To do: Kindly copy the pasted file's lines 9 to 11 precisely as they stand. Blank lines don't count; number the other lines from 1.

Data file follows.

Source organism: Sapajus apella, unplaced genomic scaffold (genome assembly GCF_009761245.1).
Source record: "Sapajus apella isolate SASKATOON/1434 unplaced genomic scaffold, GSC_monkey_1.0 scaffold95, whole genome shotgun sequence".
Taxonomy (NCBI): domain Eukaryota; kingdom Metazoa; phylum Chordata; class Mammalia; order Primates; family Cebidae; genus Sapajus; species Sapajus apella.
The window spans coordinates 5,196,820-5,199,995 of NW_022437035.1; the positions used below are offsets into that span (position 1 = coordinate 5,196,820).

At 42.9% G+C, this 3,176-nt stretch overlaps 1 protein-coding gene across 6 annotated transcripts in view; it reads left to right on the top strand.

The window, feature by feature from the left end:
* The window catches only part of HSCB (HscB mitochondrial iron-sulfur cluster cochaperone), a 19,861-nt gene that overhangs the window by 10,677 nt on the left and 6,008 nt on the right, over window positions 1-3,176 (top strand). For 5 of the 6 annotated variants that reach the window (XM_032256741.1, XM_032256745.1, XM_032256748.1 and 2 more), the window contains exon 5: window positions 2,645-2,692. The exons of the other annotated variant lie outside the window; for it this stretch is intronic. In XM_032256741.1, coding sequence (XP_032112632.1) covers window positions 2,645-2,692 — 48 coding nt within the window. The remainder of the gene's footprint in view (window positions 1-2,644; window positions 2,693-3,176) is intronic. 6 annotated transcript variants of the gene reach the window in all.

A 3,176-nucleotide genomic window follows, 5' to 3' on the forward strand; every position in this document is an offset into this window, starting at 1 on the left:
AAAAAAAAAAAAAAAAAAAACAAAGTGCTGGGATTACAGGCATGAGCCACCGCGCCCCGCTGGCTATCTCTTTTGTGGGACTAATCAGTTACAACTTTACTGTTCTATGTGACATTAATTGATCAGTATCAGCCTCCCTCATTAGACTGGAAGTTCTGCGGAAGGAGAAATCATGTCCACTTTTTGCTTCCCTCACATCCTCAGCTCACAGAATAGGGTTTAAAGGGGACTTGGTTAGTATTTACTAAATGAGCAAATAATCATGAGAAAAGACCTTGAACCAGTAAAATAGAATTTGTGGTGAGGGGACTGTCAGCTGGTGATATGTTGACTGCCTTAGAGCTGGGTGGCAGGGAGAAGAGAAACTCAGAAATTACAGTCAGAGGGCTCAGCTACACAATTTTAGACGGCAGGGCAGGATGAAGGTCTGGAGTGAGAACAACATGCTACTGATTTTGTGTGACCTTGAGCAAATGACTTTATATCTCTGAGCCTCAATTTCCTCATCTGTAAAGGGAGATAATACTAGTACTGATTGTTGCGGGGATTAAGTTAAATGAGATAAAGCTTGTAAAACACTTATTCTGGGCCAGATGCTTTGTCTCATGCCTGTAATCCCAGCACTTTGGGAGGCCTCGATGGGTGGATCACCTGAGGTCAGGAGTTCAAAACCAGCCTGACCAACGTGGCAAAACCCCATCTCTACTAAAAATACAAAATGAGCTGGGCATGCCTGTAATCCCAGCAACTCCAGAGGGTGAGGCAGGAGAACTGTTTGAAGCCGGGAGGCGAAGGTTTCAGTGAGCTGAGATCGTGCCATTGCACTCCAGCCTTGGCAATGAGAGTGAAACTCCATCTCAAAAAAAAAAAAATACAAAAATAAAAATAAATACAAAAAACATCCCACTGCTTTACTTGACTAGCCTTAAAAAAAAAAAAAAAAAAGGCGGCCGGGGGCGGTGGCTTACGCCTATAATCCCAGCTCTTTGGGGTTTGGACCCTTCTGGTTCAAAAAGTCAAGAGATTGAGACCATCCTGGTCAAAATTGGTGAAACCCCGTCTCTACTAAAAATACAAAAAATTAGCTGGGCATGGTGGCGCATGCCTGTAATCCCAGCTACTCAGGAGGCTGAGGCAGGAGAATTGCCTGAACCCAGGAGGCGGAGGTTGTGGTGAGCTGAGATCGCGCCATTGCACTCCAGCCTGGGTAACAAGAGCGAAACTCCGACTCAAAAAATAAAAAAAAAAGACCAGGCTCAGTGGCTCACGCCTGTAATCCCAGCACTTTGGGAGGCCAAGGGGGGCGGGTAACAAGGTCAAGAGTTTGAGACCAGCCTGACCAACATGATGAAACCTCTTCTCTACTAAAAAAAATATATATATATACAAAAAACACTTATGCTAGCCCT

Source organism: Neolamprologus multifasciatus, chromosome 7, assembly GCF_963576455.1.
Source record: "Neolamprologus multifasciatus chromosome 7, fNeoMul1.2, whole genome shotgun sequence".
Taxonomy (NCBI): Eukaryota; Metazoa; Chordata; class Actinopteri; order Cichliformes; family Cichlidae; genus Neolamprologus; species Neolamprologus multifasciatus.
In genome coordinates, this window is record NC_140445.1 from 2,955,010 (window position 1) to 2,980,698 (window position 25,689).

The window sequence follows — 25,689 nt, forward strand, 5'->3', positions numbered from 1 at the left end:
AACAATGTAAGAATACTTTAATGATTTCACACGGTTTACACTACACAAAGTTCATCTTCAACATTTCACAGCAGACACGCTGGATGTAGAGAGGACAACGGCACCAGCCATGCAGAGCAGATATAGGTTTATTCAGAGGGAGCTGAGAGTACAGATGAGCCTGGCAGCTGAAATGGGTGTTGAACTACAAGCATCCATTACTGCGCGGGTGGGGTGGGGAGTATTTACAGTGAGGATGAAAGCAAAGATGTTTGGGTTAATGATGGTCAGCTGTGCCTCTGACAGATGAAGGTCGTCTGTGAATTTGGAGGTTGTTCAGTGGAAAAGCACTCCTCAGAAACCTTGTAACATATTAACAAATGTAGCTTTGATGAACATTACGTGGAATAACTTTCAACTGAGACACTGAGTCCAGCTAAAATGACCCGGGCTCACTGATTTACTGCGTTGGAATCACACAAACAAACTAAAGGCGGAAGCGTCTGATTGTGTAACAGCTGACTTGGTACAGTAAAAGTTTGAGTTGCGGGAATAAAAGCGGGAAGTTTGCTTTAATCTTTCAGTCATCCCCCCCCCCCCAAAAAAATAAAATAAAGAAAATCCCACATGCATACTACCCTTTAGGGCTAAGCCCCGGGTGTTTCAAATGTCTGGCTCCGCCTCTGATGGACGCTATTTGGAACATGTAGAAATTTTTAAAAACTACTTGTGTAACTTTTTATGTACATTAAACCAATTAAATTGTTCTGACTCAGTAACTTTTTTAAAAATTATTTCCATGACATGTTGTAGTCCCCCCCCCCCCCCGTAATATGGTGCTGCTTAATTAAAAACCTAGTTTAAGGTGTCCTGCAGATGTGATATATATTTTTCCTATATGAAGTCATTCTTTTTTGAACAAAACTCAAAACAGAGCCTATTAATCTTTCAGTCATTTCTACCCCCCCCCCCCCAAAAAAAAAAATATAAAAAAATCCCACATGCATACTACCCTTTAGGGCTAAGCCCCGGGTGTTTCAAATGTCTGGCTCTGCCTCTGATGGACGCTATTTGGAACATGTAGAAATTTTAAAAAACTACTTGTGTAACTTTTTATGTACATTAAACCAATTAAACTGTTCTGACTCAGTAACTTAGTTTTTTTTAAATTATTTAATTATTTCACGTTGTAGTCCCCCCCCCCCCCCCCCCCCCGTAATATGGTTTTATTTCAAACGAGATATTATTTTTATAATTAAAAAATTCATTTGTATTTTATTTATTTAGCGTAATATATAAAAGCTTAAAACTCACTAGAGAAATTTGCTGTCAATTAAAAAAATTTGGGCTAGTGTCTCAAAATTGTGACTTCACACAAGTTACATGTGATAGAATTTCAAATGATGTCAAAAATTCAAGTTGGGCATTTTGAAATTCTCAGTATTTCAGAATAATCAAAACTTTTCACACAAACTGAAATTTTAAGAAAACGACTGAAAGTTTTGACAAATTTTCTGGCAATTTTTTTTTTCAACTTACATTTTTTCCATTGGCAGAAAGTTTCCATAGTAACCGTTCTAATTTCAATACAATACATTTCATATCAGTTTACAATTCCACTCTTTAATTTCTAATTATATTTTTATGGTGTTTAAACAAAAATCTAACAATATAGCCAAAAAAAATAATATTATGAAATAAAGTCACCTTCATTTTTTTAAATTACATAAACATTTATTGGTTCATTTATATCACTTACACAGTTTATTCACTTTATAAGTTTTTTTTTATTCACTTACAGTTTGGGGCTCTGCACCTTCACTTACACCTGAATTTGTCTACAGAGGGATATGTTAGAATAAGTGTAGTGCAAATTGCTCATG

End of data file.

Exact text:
AAAAAAAAAAAAAAAAAAAACAAAGTGCTGGGATTACAGGCATGAGCCACCGCGCCCCGCTGGCTATCTCTTTTGTGGGACTAATCAGTTACAACTTTACTGTTCTATGTGACATTAATTGATCAGTATCAGCCTCCCTCATTAGACTGGAAGTTCTGCGGAAGGAGAAATCATGTCCACTTTTTGCTTCCCTCACATCCTCAGCTCACAGAATAGGGTTTAAAGGGGACTTGGTTAGTATTTACTAAATGAGCAAATAATCATGAGAAAAGACCTTGAACCAGTAAAATAGAATTTGTGGTGAGGGGACTGTCAGCTGGTGATATGTTGACTGCCTTAGAGCTGGGTGGCAGGGAGAAGAGAAACTCAGAAATTACAGTCAGAGGGCTCAGCTACACAATTTTAGACGGCAGGGCAGGATGAAGGTCTGGAGTGAGAACAACATGCTACTGATTTTGTGTGACCTTGAGCAAATGACTTTATATCTCTGAGCCTCAATTTCCTCATCTGTAAAGGGAGATAATACTAGTACTGATTGTTGCGGGGATTAAGTTAAATGAGATAAAGCTTGTAAAACACTTATTCTGGGCCAGATGCTTTGTCTCATGCCTGTAATCCCAGCACTTTGGGAGGCCTCGATGGGTGGATCACCTGAGGTCAGGAGTTCAAAACCAGCCTGACCAACGTGGCAAAACCCCATCTCTACTAAAAATACAAAATGAGCTGGGCATGCCTGTAATCCCAGCAACTCCAGAGGGTGAGGCAGGAGAACTGTTTGAAGCCGGGAGGCGAAGGTTTCAGTGAGCTGAGATCGTGCCATTGCACTCCAGCCTTGGCAATGAGAGTGAAACTCCATCTCAAAAAAAAAAAAATACAAAAATAAAAATAAATACAAAAAACATCCCACTGCTTTACTTGACTAGCCTTAAAAAAAAAAAAAAAAAAGGCGGCCGGGGGCGGTGGCTTACGCCTATAATCCCAGCTCTTTGGGGTTTGGACCCTTCTGGTTCAAAAAGTCAAGAGATTGAGACCATCCTGGTCAAAATTGGTGAAACCCCGTCTCTACTAAAAATACAAAAAATTAGCTGGGCATGGTGGCGCATGCCTGTAATCCCAGCTACTCAGGAGGCTGAGGCAGGAGAATTGCCTGAACCCAGGAGGCGGAGGTTGTGGTGAGCTGAGATCGCGCCATTGCACTCCAGCCTGGGTAACAAGAGCGAAACTCCGACTCAAAAAATAAAAAAAAAAGACCAGGCTCAGTGGCTCACGCCTGTAATCCCAGCACTTTGGGAGGCCAAGGGGGGCGGGTAACAAGGTCAAGAGTTTGAGACCAGCCTGACCAACATGATGAAACCTCTTCTCTACTAAAAAAAATATATATATATACAAAAAACACTTATGCTAGCCCT

Source organism: Neolamprologus multifasciatus, chromosome 7, assembly GCF_963576455.1.
Source record: "Neolamprologus multifasciatus chromosome 7, fNeoMul1.2, whole genome shotgun sequence".